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Illustration by Kevin Schultz
Dear Editorial Staff:
The April 2019 article “A Promising Property,” on the derelict Ameren lot, was a much-needed, informative primer on a decades-long blight in our neighborhood. Thank you for devoting the time and space to reanimate the progress in the public’s eye.
The businesses, residents, and board of directors of the North Village Arts District have long desired the City of Columbia’s acquisition of the vacant lot for a future green space. Our members and organization have worked collectively and individually toward this goal, and we are resolute in working with city council, the parks and recreation department, and the community to ensure a shared green space improves the currently blighted aesthetic of the block. The cost effectiveness of a park not only increases the quality of life in a historic and culturally rich neighborhood devoid of public natural areas, but it also mitigates the long and problematic history of the abandoned lot, literally and symbolically.
The tonal narrative of the article, however, indicates that further clean-up is required for use as a park or green space. Yet, as Chris Cady was quoted, “The property is considered safe and, if an entity like the city was to purchase it, no further certifications would be required.” Councilman Trapp is quoted as saying, “an uncertain, expensive process to try to get it cleaned up . . . beyond a surface parking lot.” That statement is both true and false. To commercially develop the property would be expensive, but a green space requires no additional clean-up and makes the lot ready to go as-is, at a much lower investment. To correct Mr. Trapp’s narrative: The environmental clearance is already present for a green space.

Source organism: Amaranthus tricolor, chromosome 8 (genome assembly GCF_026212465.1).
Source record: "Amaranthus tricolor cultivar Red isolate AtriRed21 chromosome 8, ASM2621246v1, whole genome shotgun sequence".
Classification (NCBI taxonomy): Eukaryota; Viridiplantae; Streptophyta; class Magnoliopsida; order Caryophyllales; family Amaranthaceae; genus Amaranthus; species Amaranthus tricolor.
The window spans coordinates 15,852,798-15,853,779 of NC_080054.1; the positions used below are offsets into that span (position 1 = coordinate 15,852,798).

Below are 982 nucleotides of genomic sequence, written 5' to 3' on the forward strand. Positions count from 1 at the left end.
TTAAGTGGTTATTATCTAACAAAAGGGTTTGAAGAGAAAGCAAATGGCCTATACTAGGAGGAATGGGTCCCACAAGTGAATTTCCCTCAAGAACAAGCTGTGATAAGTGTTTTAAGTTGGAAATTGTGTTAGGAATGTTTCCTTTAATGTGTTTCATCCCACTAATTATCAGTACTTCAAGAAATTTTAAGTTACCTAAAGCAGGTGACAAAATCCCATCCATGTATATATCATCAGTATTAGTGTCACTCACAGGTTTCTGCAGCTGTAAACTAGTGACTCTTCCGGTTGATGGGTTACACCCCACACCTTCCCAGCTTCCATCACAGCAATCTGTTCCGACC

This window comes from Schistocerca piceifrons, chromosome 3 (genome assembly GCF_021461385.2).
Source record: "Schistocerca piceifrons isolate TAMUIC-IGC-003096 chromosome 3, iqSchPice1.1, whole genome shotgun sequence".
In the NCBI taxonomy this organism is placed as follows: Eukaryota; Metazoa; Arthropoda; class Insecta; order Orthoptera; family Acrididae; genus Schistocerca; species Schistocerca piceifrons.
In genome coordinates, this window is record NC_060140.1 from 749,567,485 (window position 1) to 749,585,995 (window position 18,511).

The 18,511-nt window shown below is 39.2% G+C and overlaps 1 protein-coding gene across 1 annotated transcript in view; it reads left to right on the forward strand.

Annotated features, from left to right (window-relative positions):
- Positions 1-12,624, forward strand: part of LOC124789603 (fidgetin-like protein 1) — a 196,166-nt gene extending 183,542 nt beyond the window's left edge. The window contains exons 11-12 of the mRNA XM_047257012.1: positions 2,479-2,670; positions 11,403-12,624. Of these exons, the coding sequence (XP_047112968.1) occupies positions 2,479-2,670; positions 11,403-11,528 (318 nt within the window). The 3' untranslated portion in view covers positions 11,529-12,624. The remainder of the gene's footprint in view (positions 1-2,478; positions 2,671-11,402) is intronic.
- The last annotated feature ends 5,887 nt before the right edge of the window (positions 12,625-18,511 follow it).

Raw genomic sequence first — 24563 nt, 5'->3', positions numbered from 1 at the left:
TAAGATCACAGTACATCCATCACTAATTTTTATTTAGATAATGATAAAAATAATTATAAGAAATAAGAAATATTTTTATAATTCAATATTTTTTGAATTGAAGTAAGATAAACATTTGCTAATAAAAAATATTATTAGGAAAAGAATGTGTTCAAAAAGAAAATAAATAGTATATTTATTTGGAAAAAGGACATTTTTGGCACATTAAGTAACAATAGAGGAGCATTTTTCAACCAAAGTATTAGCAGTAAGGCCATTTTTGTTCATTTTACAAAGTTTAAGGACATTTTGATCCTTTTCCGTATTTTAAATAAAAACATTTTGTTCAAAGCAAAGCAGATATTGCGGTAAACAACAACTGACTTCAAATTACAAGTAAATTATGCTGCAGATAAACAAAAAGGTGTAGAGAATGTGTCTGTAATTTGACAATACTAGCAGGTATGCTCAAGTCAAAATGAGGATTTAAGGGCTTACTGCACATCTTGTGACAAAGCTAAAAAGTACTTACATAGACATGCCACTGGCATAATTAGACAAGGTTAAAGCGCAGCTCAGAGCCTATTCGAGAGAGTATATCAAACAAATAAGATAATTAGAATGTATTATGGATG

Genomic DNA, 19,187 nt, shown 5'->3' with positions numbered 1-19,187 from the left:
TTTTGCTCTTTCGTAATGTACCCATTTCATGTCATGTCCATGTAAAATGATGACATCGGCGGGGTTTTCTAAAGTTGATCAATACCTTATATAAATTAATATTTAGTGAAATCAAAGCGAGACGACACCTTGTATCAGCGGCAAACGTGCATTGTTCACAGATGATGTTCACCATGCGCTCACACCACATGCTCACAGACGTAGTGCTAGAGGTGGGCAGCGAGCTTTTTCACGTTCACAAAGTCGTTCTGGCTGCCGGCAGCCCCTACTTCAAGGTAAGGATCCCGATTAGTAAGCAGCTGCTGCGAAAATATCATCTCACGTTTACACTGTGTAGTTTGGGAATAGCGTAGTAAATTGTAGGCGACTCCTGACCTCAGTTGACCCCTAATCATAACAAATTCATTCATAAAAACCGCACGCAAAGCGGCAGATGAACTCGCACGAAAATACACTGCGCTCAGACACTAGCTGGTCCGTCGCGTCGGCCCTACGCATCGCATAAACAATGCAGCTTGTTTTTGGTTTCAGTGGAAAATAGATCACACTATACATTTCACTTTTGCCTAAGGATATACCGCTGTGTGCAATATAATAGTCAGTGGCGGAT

The quote of a pre-cleanup letter from our own board is also misrepresented. We do not advocate for the additional cost of clean-up, but for the city and our organization work with Ameren to secure the eyesore — complete with its “environmental covenant”— and move forward with a park. Again, no additional clean-up is required. The depth restrictions that stand make it an exemplary choice for beautifying our former industrial railway neighborhood with a park for occupants, business or residential.
The very real conclusion of the CBT article is that Ameren must first put their unused property up for sale before the city’s right to refusal is addressed. We would like to see more public interest in holding Ameren accountable for a whole city block that is in disrepair and for an aversion to commerce. It would be in their best interest to sell so we may continue building our creative neighborhood for the public to enjoy.
Our singular, long-held goal is a green space in a downtown neighborhood with limited park availabilities. Pictured above is a rendering of the possible park for the Ameren property. It’s an illustration by Kevin Schultz, dating back to about three years ago. Its replication is on display at various businesses throughout the North Village Arts District; tour the First Friday Art Crawl and you’re sure to spot them.
Hopeful for the future,
North Village Arts District Board of Directors